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Nigeria should review policy on local content, says Economic Summit Group



Nigeria should review policy on local content, says Economic Summit Group

The Nigerian Economic Summit Group (NESG) has called on the Federal Government to review policy direction on local content for the country to enhance economic growth.

The Chairman, NESG Board Committee on Research and Publication, Dr Adedoyin Salami, made the call at the 22nd edition of the Nigerian Economic Summit (NES) on Monday in Abuja.

The theme of Summit is “Made-in-Nigeria’’.

Salami, who presented a paper on “the State of Nigerian Economy’’, said the review of the policy on local content would promote the production of ‘Made-in-Nigeria’ goods and services.

He said ‘Made-in-Nigeria’ goods and services would promote export value and discourage import value.

“We should learn to produce and patronise ‘Made-in- Nigeria’ goods because it is not a choice if we must create a global competitive economy.

“The call for ‘Made-in- Nigeria’ goods and services is a call to create and sustain a productive economy,’’ he said.

The expert said that absence of policy framework in all the sectors had contributed to the slow growth of the economy.

He, however, advised the government to articulate all road maps from the sectors and produce a development plan.

“There are road maps in various sectors- agriculture, education etc.

“These road maps need to be brought together and articulated and joined together into a development plan.

“It needs to be joined together so that the private sector can understand and take its lead from it. That is an imperative that should be achieved before the end of this year,’’ he said.

Salami further said that the Strategic Implementation Plan (SIP) of the Federal Government was a good plan, but that it lacked guidelines on how the investors could come in.

“Also, it doesn’t guide the economy on what our national preferences and what the development paths are going to be.

“A lot is said about diversification but let me put it in courtesy that Nigeria has 46 economic sectors, suggesting a decent level of diversification.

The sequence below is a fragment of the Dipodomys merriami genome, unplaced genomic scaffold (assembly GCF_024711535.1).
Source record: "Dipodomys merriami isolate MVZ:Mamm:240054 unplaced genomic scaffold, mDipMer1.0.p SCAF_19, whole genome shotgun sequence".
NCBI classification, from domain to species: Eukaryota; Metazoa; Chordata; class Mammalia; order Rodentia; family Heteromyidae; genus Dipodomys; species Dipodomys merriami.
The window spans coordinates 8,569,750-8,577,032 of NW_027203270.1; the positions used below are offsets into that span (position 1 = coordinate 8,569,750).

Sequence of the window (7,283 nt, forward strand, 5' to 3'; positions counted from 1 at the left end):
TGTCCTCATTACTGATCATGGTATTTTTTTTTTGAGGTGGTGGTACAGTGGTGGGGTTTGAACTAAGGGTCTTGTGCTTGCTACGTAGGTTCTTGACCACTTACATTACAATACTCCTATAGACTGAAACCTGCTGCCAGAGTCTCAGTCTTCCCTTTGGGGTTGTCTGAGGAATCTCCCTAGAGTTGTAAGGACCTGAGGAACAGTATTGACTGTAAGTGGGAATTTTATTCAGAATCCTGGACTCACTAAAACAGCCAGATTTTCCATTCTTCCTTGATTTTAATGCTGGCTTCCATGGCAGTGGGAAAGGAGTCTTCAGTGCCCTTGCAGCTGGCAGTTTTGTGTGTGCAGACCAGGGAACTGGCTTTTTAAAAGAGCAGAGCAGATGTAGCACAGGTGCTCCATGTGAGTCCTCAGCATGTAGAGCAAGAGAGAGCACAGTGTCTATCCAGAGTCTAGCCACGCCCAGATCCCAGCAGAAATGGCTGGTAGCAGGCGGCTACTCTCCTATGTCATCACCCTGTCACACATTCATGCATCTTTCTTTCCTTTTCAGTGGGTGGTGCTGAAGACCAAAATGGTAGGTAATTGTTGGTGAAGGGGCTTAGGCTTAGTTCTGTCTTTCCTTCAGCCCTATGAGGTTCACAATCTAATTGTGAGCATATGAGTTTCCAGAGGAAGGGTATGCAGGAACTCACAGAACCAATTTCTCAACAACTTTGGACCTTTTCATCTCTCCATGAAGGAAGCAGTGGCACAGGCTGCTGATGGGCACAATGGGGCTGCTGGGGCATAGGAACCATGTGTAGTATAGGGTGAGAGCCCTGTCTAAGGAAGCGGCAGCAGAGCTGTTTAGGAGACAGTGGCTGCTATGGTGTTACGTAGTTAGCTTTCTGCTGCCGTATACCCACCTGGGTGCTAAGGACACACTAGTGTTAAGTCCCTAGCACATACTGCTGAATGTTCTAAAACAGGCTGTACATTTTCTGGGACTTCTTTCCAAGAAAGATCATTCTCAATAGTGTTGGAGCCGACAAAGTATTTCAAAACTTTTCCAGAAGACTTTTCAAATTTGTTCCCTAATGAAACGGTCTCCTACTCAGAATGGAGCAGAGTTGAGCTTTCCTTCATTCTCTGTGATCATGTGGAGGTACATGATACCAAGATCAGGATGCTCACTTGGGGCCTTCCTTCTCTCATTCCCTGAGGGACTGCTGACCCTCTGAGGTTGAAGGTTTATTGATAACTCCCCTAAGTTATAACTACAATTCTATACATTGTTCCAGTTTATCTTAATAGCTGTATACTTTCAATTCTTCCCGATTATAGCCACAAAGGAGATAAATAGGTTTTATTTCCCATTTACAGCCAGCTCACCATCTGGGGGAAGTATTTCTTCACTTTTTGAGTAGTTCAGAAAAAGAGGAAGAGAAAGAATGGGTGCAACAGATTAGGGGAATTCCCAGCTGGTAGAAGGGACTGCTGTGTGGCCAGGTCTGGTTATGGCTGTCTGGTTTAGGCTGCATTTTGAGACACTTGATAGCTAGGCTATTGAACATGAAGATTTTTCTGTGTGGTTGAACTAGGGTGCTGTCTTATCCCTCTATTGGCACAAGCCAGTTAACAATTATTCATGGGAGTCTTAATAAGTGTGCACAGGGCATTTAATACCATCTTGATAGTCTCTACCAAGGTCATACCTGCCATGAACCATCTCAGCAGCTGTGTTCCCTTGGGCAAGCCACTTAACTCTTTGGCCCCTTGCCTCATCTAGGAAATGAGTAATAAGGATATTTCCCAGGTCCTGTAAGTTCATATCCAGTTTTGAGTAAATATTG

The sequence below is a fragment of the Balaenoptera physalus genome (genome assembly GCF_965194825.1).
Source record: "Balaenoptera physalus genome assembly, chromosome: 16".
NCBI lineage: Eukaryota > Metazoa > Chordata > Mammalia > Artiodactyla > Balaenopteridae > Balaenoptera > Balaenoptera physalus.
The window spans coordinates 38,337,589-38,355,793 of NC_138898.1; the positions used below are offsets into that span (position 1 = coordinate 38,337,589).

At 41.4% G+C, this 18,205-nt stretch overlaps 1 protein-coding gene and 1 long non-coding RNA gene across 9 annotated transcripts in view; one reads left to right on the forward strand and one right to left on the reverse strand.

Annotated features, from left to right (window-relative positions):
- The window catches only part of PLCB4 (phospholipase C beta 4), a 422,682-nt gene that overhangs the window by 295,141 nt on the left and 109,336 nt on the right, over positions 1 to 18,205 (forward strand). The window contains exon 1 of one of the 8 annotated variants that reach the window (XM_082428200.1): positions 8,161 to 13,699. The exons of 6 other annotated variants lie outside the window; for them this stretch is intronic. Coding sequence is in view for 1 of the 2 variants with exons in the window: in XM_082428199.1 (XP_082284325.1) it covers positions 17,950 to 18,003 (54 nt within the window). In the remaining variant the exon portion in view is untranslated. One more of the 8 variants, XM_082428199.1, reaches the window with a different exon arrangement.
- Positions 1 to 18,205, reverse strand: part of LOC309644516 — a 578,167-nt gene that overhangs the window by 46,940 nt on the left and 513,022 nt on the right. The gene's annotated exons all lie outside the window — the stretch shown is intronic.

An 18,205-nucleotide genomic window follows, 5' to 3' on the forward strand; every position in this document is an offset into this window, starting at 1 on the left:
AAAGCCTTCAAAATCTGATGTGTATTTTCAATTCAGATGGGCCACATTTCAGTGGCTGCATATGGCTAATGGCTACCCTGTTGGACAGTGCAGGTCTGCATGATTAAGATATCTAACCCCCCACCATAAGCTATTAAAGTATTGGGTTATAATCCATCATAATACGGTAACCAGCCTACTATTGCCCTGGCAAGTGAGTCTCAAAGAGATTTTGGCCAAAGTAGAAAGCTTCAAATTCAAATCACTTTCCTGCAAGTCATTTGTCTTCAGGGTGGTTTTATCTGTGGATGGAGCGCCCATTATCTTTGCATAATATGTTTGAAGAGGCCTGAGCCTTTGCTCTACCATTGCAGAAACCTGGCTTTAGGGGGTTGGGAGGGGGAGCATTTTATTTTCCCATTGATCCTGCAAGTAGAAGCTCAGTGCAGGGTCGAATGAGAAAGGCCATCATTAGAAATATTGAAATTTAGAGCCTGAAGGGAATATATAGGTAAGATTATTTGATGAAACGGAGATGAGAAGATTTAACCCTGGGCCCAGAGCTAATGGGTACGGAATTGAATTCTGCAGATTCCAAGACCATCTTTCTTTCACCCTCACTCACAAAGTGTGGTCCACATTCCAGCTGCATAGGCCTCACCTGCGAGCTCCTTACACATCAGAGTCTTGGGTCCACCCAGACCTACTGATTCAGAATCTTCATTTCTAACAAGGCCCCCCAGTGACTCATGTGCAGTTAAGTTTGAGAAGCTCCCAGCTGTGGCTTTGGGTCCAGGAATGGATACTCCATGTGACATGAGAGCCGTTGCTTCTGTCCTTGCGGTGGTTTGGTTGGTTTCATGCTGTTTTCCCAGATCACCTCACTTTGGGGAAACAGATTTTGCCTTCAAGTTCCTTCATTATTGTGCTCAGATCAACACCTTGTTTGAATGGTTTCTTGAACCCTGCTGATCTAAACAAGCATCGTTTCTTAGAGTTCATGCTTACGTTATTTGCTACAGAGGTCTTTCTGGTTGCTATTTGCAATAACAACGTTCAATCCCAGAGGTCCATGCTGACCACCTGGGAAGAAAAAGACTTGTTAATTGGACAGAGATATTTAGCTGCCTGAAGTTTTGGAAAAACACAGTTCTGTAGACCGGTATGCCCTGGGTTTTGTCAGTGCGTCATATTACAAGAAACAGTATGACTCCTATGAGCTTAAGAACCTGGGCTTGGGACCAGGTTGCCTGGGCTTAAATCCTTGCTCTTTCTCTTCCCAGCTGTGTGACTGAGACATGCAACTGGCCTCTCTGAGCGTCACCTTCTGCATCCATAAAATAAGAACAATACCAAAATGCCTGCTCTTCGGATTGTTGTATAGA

“It is not about diversification; it is about reducing the level of concentration on oil and output from key sectors that the economy depends on.

“Once you take agriculture, oil and gas, ICT, real estate and trade, other sectors are not vibrant and that cannot be good enough to boost the economy,’’ he said.

On the state of the economy, Salami said that the economy needed to come up with certain imperative such as global competitiveness and productivity, inclusive growth and value addition to address the economic crisis.

According to him, the current economy and business conditions are far from the ideal.

He said that the condition, however, offered a nation an opportunity to revitalise and to re-engineer the economy.

“As an economist, in those days, the worse scenario which economists feared most was stagflation- where you have stagnated growth, couple with rising cost.

“Our position is worse than that; what we have is an economy that is sinking in size. This year, it has sunk by one and half per cent, when you combine both quarter one and quarter two.

“It is sinking this year but the problem didn’t start this year, it started in 2013 and since then, the rate of growth has been slow and now it is contracted.

“Nigeria economy is driven by two impulses: it is driven by international events – things outside our control and those things that we do,’’ he said.

The official said that international events were not favourable to the country and have also affected the economy negatively.

“First, what has happened to the global economic policies? What has happened to global trade? What is happening to capital flows and finally what has happened to diaspora transfer to Nigeria?

“Of these four, only one remains favourable; the condition and output for the other three have worsened and unlikely to remain unfavourable for Nigeria perhaps in the life span of this administration,” he said.

In addition, he said that the dynamics of oil had changed as almost 72 countries in the world were producing oil, “so we must wean off ourselves from oil”.



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